Chicken and Egg

November 19th, 2010

When it comes to policy change, what should come first: financial regulation or corporate responsibility?

I have argued for corporate responsibility—morality, in fact—before.  My conclusion was that corporations, like people, do have the duty to act morally.  I argued that there is such a thing as moral behavior when it comes to business and when we, as consumers, should reflect our own brands of morality in our purchasing decisions.

The same thing should be true of investing.  And when it comes to these funds, some firms have already led the way with “socially responsible” investment firms.  Members of such investment firms and associations advance investment practices that consider environmental and social consequences in addition to their bottom lines.

For this reason, the approach has also been called “triple bottom line,” whereby business success is judged not just on economic profits, but also its yield in terms of ecological and social benefits.  Proponents of this idea argue that triple bottom line creates sustainable businesses that will stand a better chance of remaining successful.  As Andrew Savitz, author of The Triple Bottom Line, and a former lead partner of PriceWaterhouseCoopers puts it: “Increasingly businesses are expected to find ways to be part of the solution to the world’s environmental and social problems. The best companies are finding ways to turn this responsibility into opportunity.”

Harrington Investments Inc., a socially responsible investment advisory firm, has taken this approach and applied it to development—specifically in terms of curtailing illicit financial flows in major banks.  On Monday Harrington filled a set of shareholder resolutions calling on key banks, including Citigroup, Bank of America, and JP Morgan Chase, to crack down on “transactions which are the result of government corruption and bribery, tax evasion, money laundering, illegal arms deals and the movement of money by drug cartels.”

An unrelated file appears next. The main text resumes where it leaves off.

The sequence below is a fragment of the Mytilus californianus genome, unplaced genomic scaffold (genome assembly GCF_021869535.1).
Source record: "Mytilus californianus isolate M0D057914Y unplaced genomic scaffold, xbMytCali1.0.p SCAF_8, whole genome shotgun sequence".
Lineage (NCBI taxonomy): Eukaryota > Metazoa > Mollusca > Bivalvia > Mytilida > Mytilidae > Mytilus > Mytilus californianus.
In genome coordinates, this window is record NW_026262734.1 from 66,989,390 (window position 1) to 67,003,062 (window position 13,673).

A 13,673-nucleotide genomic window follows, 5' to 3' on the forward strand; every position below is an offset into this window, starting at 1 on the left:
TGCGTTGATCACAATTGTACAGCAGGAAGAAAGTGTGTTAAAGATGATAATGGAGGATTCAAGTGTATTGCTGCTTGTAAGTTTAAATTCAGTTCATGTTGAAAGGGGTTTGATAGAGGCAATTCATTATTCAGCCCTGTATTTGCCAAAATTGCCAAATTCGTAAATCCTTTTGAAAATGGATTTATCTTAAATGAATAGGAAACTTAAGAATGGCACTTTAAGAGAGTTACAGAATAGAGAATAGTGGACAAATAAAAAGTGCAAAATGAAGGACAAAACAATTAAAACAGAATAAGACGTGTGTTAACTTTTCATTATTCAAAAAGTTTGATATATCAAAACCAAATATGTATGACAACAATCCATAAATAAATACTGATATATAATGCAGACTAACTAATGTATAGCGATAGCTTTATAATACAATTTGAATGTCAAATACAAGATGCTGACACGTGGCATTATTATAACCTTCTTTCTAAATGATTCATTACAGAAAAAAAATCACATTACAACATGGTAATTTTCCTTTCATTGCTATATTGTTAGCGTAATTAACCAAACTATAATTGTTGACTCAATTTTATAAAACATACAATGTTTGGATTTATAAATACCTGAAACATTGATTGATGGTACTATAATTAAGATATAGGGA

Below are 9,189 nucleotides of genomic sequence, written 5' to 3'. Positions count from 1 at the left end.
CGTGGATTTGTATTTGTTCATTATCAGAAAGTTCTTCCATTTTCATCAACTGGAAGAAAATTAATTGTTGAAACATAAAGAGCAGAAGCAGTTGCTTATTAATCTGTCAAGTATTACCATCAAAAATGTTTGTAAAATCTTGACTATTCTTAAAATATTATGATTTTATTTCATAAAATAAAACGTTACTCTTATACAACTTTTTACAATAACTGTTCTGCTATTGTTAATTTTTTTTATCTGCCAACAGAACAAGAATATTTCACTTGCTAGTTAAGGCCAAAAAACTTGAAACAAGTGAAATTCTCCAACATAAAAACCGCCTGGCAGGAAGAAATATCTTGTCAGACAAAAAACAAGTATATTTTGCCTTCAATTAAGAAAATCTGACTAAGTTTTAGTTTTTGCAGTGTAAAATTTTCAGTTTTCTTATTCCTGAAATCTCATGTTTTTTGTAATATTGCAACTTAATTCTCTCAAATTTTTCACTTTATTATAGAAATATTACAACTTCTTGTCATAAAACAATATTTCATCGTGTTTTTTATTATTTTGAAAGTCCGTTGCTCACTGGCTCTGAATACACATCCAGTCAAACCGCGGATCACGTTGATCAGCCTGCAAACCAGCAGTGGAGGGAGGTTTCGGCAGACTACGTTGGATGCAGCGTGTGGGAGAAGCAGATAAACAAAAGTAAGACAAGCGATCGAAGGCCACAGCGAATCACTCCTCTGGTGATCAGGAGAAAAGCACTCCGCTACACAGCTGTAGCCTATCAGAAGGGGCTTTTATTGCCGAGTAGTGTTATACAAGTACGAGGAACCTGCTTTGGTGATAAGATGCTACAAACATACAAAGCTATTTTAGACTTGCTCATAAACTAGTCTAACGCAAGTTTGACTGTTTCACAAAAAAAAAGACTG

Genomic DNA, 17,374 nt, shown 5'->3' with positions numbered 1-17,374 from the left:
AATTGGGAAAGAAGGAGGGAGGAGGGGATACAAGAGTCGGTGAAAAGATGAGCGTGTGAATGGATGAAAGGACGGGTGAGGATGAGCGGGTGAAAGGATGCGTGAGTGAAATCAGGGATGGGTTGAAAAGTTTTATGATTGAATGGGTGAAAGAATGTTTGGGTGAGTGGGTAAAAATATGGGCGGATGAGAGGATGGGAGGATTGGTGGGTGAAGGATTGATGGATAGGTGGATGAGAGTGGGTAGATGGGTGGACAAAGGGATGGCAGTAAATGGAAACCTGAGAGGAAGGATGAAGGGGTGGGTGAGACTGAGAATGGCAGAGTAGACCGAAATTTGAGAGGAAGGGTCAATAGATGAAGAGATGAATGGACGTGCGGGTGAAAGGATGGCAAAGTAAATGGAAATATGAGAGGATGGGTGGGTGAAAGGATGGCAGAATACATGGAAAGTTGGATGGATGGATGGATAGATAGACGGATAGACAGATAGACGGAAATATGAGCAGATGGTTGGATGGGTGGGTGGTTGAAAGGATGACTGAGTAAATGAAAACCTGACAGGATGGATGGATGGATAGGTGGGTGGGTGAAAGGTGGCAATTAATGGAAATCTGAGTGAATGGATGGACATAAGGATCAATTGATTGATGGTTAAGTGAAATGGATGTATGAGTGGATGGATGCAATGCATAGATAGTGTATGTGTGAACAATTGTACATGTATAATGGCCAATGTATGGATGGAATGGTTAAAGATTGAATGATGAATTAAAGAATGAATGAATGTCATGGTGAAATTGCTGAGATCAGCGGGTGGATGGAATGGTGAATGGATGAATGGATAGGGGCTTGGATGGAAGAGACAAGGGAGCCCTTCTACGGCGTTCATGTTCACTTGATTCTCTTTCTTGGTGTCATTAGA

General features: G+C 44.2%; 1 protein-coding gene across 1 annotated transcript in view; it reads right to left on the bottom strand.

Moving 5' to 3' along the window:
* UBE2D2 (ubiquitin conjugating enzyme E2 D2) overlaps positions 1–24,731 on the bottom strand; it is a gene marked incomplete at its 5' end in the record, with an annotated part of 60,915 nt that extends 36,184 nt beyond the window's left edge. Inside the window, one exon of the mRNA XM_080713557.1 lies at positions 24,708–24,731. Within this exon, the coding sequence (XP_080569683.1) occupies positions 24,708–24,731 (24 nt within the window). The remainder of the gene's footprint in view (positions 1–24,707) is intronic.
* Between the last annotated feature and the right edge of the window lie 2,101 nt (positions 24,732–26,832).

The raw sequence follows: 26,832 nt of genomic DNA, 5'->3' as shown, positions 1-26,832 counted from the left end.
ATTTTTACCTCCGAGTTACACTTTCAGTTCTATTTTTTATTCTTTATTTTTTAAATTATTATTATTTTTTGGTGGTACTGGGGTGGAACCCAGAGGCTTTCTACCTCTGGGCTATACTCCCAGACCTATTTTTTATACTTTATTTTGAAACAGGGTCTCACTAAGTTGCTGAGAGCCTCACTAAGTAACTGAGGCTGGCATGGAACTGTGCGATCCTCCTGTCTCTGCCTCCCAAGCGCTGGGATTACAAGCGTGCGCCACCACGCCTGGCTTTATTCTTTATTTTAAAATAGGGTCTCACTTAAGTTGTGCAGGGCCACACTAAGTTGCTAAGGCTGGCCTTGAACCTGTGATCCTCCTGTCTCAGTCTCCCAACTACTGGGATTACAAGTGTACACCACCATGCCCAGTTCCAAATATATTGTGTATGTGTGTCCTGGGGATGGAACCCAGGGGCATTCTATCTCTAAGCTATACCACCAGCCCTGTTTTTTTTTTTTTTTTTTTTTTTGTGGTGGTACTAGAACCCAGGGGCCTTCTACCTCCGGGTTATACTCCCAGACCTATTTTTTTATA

Global Financial Integrity has already applauded this move.  And I do, too.

But here’s my thought.  As I have already argued, corporate responsibility is important, just as personal responsibility is important.  Ayn Rand’s arguments on the Virtue of Selfishness aside, we cannot progress as a society if we only act in our own economic self-interest.  That was the root of the housing market bubble—and ultimate collapse.  The problem is compounded when the managers involved are able to seal themselves off from the risk and, ultimately, insulate themselves from the damage they create.

I am a proponent of triple bottom line, just as I am a proponent of corporate responsibility, and just as surely as I am a cheerleader for Harrington’s desire to crack down on illicit financial flows.  So the question is (and I say “so,” not “but”): when it comes to policy change, what should come first: financial regulation or corporate responsibility?

I see arguments for both sides.  To some extent regulators cannot force changes that the business community hasn’t tested first—it is helpful to both pass legislation and enforce it if some players are already taking the action to prove to the others that it can be done.  On the other hand, changes in policy must be uniformly accepted and implemented or they cannot be successful.

I think Harrington Investments has taken an admirable course here.  And I do believe that in the long run their move will pay off for their shareholders.  But it is not enough.  Corporate responsibility should and must go hand in hand with enhanced regulation.  Regardless of the answer to this chicken-and-egg puzzle, the truth is that we need both to survive.

Written by Ann Hollingshead

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